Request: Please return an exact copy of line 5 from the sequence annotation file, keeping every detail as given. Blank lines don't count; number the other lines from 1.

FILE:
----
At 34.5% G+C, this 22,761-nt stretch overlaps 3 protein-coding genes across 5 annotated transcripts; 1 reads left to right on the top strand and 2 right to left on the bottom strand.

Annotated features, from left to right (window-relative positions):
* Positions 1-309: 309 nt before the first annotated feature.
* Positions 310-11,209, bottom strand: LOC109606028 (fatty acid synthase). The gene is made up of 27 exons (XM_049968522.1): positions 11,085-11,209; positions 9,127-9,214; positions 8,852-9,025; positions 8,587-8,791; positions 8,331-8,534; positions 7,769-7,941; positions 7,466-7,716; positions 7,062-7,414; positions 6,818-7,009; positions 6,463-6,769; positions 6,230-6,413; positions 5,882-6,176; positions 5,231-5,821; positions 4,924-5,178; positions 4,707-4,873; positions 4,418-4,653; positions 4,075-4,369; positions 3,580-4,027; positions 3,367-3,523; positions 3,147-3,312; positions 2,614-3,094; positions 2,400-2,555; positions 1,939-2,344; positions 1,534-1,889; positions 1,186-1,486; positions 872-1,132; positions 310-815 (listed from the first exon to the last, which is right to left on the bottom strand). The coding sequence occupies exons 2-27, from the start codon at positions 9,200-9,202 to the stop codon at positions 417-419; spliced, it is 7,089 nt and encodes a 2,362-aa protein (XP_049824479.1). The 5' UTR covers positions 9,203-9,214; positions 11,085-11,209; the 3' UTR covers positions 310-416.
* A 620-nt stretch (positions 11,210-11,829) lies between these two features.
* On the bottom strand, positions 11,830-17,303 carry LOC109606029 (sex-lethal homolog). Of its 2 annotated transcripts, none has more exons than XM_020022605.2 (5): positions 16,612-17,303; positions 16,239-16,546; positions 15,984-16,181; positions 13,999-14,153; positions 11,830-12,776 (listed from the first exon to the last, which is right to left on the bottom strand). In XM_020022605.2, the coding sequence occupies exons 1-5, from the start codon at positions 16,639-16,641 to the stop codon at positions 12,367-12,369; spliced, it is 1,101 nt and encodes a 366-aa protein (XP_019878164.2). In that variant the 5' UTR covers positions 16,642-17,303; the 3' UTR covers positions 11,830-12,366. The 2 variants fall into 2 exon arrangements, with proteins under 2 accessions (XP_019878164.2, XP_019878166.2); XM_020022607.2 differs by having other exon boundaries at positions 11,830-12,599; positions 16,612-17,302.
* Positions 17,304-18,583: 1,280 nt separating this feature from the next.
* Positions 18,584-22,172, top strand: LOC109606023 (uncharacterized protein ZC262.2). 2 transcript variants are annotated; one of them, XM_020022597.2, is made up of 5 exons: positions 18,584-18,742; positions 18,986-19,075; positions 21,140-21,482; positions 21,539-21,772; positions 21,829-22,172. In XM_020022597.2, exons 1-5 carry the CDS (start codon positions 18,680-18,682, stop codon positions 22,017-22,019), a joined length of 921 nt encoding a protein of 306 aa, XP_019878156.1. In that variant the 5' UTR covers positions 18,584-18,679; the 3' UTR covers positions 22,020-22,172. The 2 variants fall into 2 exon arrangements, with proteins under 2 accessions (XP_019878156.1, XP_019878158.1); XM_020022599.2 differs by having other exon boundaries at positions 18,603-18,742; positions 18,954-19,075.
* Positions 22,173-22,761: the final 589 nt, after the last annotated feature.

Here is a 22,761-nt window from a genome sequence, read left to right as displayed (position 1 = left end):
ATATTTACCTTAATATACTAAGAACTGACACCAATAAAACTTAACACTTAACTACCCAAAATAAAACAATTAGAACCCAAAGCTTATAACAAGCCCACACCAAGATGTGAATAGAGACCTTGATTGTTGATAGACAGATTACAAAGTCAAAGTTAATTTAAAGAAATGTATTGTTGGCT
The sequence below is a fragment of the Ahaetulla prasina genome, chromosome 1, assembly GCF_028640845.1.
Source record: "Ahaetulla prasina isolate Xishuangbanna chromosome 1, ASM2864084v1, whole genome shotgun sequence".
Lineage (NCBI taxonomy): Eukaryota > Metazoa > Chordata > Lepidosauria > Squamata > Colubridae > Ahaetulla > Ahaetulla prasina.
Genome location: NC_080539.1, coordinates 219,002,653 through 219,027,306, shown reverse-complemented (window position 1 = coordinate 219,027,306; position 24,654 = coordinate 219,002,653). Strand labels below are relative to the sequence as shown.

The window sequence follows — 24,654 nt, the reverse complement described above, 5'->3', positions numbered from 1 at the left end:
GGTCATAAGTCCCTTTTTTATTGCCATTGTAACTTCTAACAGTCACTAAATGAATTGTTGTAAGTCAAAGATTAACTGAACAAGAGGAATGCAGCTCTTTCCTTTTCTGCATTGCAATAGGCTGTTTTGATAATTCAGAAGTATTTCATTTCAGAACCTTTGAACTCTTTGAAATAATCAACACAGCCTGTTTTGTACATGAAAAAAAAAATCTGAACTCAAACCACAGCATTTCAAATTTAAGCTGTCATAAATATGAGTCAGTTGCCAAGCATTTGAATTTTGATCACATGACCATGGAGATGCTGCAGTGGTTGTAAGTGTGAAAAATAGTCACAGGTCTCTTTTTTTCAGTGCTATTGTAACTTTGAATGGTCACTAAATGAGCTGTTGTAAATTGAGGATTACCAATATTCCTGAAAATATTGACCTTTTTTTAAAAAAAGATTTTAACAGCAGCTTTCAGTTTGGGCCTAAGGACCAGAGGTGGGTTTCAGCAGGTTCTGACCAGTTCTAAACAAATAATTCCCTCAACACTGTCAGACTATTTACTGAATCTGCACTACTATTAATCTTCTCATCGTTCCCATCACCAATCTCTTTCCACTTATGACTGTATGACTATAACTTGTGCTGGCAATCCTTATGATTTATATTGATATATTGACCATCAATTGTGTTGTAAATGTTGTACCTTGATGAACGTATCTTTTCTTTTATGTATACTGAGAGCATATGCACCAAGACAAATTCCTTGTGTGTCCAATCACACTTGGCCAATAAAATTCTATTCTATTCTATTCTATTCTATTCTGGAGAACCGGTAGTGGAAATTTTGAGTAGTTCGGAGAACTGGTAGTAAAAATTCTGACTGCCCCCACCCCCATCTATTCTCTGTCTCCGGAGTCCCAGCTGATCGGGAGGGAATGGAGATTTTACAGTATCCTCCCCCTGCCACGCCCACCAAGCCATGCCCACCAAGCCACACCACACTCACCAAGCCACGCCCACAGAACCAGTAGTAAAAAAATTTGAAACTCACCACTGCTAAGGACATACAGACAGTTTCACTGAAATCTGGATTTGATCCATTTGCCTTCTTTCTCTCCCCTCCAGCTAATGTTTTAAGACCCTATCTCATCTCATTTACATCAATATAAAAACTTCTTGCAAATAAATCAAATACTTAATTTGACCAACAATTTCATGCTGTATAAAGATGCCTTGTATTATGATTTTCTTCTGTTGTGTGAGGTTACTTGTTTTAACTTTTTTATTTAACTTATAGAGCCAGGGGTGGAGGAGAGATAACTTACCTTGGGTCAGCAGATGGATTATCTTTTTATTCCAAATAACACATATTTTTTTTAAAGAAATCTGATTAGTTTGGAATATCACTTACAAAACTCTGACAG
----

* A 620-nt stretch (positions 11,210-11,829) lies between these two features.